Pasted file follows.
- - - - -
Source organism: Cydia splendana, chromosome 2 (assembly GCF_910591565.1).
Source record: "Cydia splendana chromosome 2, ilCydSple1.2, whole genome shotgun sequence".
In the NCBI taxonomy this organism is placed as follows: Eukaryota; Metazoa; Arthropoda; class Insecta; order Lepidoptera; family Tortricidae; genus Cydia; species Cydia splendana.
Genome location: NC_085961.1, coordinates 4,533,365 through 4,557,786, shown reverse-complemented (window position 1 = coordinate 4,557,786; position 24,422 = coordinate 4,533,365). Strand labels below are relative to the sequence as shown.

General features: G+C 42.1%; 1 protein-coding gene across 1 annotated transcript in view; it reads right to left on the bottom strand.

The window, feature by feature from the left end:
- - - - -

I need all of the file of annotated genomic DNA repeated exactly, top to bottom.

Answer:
Source organism: Cydia splendana, chromosome 2 (assembly GCF_910591565.1).
Source record: "Cydia splendana chromosome 2, ilCydSple1.2, whole genome shotgun sequence".
In the NCBI taxonomy this organism is placed as follows: Eukaryota; Metazoa; Arthropoda; class Insecta; order Lepidoptera; family Tortricidae; genus Cydia; species Cydia splendana.
Genome location: NC_085961.1, coordinates 4,533,365 through 4,557,786, shown reverse-complemented (window position 1 = coordinate 4,557,786; position 24,422 = coordinate 4,533,365). Strand labels below are relative to the sequence as shown.

General features: G+C 42.1%; 1 protein-coding gene across 1 annotated transcript in view; it reads right to left on the bottom strand.

The window, feature by feature from the left end: